Wheels turned in Pachurka’s head. He paused and then advanced a hypothesis.
“She is actually with British Intelligence. The Irish hate the British, but she had a son out of wedlock, and had to find a job that would take her away from home forever. This woman,” he fished out another Irish passport, “is truly her mother. But this boy,” and he held up a third passport, “is actually her son, not her brother.”
The Train Commander and I stared at each other for a long moment, while the train wheels clicked over the bumpy Reichsbahn track panels underneath us. Now that they had been pigeon-holed, our Irish guests were welcome to be on Dm80610, as it passed into the Soviet Zone.
In northern twilight, many passengers stayed awake on any trip. That night, Mary and her mother and her “son” were listening to the moon landing on portable radios. The signal traveled for thousands of miles, and then hit the East German jamming program, a powerful station which operated on the fringe of the Armed Forces Radio Berlin frequency, so that the space message faded painfully in and out. I joined them for awhile during the lull between work projects, keeping Mr. Pachurka’s cynical observation buried in my heart.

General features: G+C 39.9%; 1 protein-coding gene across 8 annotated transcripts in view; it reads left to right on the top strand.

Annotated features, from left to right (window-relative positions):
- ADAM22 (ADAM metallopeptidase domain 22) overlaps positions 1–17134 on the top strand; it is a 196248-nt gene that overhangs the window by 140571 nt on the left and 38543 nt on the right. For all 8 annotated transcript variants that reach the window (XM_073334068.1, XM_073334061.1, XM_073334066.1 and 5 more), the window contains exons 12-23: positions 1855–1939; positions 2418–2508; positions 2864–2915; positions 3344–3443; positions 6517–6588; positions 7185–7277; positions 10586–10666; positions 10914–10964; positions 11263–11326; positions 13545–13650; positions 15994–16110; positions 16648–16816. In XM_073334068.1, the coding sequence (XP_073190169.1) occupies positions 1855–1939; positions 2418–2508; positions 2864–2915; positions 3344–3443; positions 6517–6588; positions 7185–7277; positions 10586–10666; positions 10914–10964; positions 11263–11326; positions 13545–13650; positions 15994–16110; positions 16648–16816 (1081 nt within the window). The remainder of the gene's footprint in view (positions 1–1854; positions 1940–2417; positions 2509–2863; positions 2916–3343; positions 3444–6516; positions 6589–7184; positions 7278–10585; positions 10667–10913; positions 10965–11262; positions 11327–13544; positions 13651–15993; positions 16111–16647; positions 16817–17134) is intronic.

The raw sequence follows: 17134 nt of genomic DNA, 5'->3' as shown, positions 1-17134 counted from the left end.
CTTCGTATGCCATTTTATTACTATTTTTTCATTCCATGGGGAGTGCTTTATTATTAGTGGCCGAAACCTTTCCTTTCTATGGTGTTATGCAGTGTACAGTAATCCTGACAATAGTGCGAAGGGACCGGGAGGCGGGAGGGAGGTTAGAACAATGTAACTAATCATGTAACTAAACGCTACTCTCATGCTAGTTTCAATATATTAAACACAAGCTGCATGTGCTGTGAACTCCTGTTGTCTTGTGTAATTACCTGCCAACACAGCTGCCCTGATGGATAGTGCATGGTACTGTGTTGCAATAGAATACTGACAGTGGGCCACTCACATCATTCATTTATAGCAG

At the Marienborn border checkpoint it was a special night. We took the Soviets’ salutes with undisguised grins on our faces. Their officers allowed themselves to be sportsmanlike, congratulating us on our space success, joking about when we would be working at a checkpoint on the moon. On the edges of this scene, the Russian and Asiatic enlisted men remained stone-faced and cautiously alert, as on almost every night. For twenty years they and their fathers had watched silently, while their officers smoked American cigarettes, okayed our train movements with American ballpoint pens, and (usually) waved us on our way.
Back on the train, I found the Irish family looking out at the spotlit border station. German railway workers busily serviced our train. Border police walked along it with their German Shepherds and the wheeled mirror, checking the undercarriage for refugee riders. A Russian soldier stood watching this scene from the platform, his face locked inscrutably.
Mary, the Irish employee of the British, had dutifully read the six pages of rules on travel to and within Berlin. She repeated some of them back to me.
“But there’s no rule that says we can’t smile, is there?” she said, adopting a leprechaun voice. At 11:59 p.m. of July 20th, 1969, the Cold War began to melt, as Mary turned on a wider and wider Irish smile.